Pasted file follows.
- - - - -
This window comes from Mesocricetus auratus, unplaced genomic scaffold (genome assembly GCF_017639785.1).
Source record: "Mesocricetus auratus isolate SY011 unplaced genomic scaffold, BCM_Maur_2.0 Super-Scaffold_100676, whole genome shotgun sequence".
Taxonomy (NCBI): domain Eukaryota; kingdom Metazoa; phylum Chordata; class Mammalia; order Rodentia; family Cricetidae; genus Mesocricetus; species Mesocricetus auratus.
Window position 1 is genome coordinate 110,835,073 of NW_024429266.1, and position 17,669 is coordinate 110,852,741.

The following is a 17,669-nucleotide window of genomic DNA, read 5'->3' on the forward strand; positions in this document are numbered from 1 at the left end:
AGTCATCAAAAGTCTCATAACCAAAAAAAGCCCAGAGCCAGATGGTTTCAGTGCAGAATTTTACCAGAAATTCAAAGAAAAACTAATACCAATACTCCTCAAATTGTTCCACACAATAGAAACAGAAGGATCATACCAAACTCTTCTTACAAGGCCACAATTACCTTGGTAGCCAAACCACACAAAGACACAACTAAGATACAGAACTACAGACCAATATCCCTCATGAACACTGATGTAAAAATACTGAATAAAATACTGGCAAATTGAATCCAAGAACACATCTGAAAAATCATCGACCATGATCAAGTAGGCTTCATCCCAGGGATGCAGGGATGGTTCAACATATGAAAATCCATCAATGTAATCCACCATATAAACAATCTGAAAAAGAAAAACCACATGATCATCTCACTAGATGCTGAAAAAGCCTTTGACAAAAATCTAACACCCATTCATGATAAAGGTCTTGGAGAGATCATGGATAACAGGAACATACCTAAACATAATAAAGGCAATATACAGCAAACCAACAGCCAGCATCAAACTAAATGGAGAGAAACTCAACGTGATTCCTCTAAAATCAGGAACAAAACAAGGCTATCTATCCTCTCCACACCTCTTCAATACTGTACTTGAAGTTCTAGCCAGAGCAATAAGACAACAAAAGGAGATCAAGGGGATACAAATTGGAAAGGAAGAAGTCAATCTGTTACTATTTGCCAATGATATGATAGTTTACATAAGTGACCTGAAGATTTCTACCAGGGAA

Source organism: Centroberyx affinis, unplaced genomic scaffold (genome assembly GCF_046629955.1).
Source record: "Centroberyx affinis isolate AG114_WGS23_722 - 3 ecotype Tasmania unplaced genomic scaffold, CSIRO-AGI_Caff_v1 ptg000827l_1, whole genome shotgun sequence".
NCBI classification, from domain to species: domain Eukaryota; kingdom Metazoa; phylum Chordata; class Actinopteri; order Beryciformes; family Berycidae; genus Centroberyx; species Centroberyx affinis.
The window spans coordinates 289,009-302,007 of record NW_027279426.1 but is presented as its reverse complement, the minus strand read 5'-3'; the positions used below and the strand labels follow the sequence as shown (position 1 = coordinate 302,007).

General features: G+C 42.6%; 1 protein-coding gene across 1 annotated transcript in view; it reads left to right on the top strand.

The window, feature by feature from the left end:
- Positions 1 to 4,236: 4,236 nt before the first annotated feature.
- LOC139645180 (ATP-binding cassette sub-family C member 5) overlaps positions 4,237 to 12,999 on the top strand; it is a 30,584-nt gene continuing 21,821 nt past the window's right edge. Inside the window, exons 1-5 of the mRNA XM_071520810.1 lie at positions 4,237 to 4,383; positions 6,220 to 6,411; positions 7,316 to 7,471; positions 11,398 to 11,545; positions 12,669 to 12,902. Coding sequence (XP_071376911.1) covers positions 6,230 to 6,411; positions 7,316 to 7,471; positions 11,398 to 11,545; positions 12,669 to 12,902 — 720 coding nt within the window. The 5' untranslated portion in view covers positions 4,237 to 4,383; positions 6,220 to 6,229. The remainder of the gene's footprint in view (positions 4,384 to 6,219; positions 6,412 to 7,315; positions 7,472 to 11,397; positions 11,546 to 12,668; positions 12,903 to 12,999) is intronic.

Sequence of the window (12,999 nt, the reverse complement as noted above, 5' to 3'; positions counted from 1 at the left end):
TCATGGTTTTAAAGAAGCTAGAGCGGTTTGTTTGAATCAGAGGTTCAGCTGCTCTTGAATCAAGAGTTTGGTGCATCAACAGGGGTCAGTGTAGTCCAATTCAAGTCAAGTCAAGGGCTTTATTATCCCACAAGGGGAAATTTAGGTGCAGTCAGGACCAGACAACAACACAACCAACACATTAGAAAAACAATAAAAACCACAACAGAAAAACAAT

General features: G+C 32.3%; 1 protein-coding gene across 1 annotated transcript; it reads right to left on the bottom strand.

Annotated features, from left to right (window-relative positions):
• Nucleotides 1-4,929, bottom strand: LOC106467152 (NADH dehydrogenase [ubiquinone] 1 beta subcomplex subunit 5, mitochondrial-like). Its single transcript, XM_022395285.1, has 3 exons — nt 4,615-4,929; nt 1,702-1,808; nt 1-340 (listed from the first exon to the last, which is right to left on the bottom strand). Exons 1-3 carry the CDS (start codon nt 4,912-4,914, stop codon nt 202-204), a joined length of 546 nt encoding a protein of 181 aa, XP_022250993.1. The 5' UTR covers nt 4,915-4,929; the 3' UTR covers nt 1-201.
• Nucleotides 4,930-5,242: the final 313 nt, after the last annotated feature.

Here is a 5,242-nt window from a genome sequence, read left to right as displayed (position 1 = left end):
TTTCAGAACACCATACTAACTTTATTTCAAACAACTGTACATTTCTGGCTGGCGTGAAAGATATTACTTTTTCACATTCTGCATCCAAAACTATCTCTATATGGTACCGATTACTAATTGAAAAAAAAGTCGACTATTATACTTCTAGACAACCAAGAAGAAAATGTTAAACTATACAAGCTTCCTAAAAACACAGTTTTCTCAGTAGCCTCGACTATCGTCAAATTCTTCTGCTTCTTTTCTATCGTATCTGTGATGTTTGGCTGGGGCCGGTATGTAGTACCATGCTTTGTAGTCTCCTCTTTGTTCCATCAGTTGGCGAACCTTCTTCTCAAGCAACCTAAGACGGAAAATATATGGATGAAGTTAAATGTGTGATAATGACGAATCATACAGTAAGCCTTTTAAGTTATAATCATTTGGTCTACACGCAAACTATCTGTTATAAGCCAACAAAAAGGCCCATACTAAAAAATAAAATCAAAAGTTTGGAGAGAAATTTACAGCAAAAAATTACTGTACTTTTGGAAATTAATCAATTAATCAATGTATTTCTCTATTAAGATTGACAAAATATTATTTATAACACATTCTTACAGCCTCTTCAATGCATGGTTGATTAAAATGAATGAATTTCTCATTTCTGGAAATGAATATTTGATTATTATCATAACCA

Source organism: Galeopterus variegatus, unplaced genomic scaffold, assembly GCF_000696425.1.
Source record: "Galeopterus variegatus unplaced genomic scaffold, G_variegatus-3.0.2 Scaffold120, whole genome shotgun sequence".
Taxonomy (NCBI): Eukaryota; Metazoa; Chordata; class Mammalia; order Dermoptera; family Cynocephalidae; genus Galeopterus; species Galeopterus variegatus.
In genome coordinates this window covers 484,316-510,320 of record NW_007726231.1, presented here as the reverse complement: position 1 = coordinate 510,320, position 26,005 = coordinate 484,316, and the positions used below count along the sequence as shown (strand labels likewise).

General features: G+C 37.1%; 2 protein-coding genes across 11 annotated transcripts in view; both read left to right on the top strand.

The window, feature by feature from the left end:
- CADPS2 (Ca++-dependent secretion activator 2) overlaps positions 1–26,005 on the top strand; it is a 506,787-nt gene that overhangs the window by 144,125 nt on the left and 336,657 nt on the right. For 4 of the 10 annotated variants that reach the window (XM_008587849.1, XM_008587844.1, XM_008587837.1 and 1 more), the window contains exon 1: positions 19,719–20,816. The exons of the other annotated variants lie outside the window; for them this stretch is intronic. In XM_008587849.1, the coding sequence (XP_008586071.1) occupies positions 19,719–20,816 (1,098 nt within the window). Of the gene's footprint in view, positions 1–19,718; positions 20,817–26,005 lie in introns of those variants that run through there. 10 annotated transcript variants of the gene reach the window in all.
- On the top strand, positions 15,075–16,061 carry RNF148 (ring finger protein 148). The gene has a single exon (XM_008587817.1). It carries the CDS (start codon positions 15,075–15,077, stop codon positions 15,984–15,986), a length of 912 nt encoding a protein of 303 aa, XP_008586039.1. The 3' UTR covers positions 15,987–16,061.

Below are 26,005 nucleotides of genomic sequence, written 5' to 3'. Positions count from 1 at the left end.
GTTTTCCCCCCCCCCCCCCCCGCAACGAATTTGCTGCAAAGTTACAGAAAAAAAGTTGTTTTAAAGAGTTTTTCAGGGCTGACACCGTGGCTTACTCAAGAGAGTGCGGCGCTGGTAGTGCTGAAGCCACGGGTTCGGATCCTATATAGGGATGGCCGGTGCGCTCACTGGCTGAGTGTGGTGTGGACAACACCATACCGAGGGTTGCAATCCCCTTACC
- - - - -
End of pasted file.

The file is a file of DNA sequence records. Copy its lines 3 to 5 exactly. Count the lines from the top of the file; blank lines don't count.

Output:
Taxonomy (NCBI): domain Eukaryota; kingdom Metazoa; phylum Chordata; class Mammalia; order Rodentia; family Cricetidae; genus Mesocricetus; species Mesocricetus auratus.
Window position 1 is genome coordinate 110,835,073 of NW_024429266.1, and position 17,669 is coordinate 110,852,741.

The following is a 17,669-nucleotide window of genomic DNA, read 5'->3' on the forward strand; positions in this document are numbered from 1 at the left end: